Feb 182013
 

This has been a blog that I’ve left to foment for quite some time, and it may even spill over into a second part, simply because, right now, I’ve been seeing role playing games all over the place, even though they’re not played by role players. My first example of this, is actually a role playing game, but I have had so much fun and good times playing it with people who didn’t even have the faintest clue what an RPG was, I think it stands up as a game that could never be marketed towards gamers, and still do very well indeed. I mentioned it last week when pimping a game that not everyone will have heard of, but if you missed it, the game in question was The Extraordinary Adventures of Baron Munchausen. 

0901K4-P111_jpgThis is primarily a game of getting together with friends to tell stories, and having a drink and getting excited while you do so, without having to worry too much about any real rules or system, instead just concentrating on having fun. I have played this game in a tent at a music festival, and at four o’clock in the morning after getting back home from a nightclub, and each time, there has been more none gamers involved than people who know what a d20 is. So what then is the appeal that this game has that other – more traditional – RPGs lacks?

First off I think it could be the simplicity of the game. In its most basic form it’s more like a magazine than an RPG, and once someone knows the rules, it takes minutes to explain them, and to get people to join in. The only flaw with that logic is that I know of quite a few RPGs that are just as easy to explain. OK, maybe easy to explain to other gamers, but even so, the most common game I play at the moment – Savage Worlds - is so quick and easy to play that its silly. Yet there are people in my life who would be happy to play some Munchausen, but who would scoff at the idea of sitting around the table with dice and pencils to play a game.

That's actually me, but I wear clothes like that all the time anyway.

That’s actually me, but I wear clothes like that all the time anyway.

This brings me onto something else that I’ve encountered quite recently: airsofting. I turned up to my first experience of this one a little apprehensive. I played a lot of laserquest in my youth, and know that I can get a bit addicted to this kind of game. Lazerquest is actually a darn sight cheaper too, as there’s no need to ever by yourself any extra gear. Something which is clearly not true of most of the people I saw at the venue. The venue I ended up at to have my airsoft cherry popped was called Halo Mill, and when we got there it was packed full of enthusiasts. I mean a good 30 guys all in full combat gear, or a variety of costumes. One dude was there as the eponymous anti-hero from the Hitman series of games. It was a little intimidating at first, but once you got into the swing of it, it’s a bloody good laugh, and I recommend anyone who gets the chance to take a shot at it.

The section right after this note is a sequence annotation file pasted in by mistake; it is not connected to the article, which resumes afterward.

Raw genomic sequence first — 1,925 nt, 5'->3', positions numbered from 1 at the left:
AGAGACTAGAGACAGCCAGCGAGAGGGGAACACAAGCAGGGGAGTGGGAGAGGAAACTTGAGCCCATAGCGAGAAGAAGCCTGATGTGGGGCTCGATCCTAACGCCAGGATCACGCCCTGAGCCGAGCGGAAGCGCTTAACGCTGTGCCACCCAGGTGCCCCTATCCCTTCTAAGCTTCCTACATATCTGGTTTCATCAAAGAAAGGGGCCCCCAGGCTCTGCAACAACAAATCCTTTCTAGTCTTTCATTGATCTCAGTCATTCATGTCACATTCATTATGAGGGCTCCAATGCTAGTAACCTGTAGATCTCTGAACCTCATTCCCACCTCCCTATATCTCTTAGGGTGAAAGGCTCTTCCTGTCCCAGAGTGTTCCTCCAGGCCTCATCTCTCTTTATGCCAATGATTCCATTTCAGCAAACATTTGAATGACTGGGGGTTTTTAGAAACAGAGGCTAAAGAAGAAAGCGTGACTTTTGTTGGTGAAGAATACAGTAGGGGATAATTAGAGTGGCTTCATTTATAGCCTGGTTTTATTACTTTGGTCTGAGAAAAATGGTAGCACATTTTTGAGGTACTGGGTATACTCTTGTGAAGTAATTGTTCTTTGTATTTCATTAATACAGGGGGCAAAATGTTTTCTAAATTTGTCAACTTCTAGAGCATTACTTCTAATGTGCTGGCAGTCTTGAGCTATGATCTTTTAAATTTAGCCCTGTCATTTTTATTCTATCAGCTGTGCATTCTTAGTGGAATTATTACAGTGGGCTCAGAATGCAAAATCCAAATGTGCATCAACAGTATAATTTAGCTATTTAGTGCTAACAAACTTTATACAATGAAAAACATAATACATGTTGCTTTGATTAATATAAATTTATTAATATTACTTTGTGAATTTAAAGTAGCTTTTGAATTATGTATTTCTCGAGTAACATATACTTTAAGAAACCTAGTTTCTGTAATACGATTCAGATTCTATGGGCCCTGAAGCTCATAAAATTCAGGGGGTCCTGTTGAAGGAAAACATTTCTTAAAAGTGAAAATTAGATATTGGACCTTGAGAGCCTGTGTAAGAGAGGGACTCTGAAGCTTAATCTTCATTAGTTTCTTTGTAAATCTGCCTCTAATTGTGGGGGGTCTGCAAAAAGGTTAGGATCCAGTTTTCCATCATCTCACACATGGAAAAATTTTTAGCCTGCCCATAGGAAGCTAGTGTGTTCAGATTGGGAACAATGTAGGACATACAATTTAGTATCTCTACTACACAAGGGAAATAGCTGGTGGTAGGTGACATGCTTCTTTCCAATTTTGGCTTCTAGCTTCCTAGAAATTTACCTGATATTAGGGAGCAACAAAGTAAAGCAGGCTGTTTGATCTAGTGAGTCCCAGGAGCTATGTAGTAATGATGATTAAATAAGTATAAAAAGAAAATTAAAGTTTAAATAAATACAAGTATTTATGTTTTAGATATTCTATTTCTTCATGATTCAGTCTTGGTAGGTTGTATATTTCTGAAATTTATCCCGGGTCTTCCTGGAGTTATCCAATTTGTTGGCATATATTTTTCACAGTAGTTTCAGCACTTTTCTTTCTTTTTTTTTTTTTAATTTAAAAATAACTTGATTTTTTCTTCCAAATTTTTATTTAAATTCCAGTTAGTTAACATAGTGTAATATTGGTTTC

What struck me though- maybe because I’ve been a gamer for so long, and was already thinking along these lines – was how ready the players were to assume the role of soldier/adventurer/combatant when they played. They weren’t heading into the arena as Dave the IT guy, or Phil the lettings agent, they wanted to take on the role of something a lot more exciting than they would ordinarily get the chance to.

I don’t know if they realised it, but for a hell of a lot less money – I don’t want to scare you by telling you how much a basic SMG or assault rifle costs for this hobby – they could play the roles of a future soldier with weaponry they could barely imagine, and fight battles on a scale that could never be reproduced within the confines of even the largest outdoor site. Maybe they just wanted the exercise? Maybe they wanted to really feel the weapon in their hand without the danger of live rounds? But, when this is same activity tales place with medieval hand weapons, we have no problem seeing it as role playing. OK, maybe re-enacting, but still, that’s a hobby that it is still considered geeky.

The people who I saw airsofting would almost certainly never equate what they did with what myself, and  - I expect – a lot of my readers do in our spare time, even though there are so many parallels. I’m going to be going back to this venue at some point, or if I’m lucky a new venture that a friend is trying to get off the ground, and I would actually like to talk to some of the players, and ask them if the idea of table top pen & paper role playing has ever appealed to them. And if so, why did they choose this hobby instead.

Running out of space, so I’ll continue this later, when we look at people running away from zombies, but for some reason, still not role playing.

  3 Responses to “Role playing games for non role players.”

  1. [...] for your “mixed crowd” parties, Shortymonster gives us some Games for Non-Roleplayers. These are essentially gateway games for those who don’t want to admit that they’re [...]

  2. [...] mentioned the hobby of airsofting on a Monday, and as soon as some contract details are worked out, a mate of mine will be opening his own venue. [...]

  3. [...] after reading the blurb on the back of the book, as it reminded me a lot of the superb little game The Extraordinary Adventures of Baron Munchhausen. It seems like they have taken the time to boil down a lot of the fripperies of Steampunk, and just [...]

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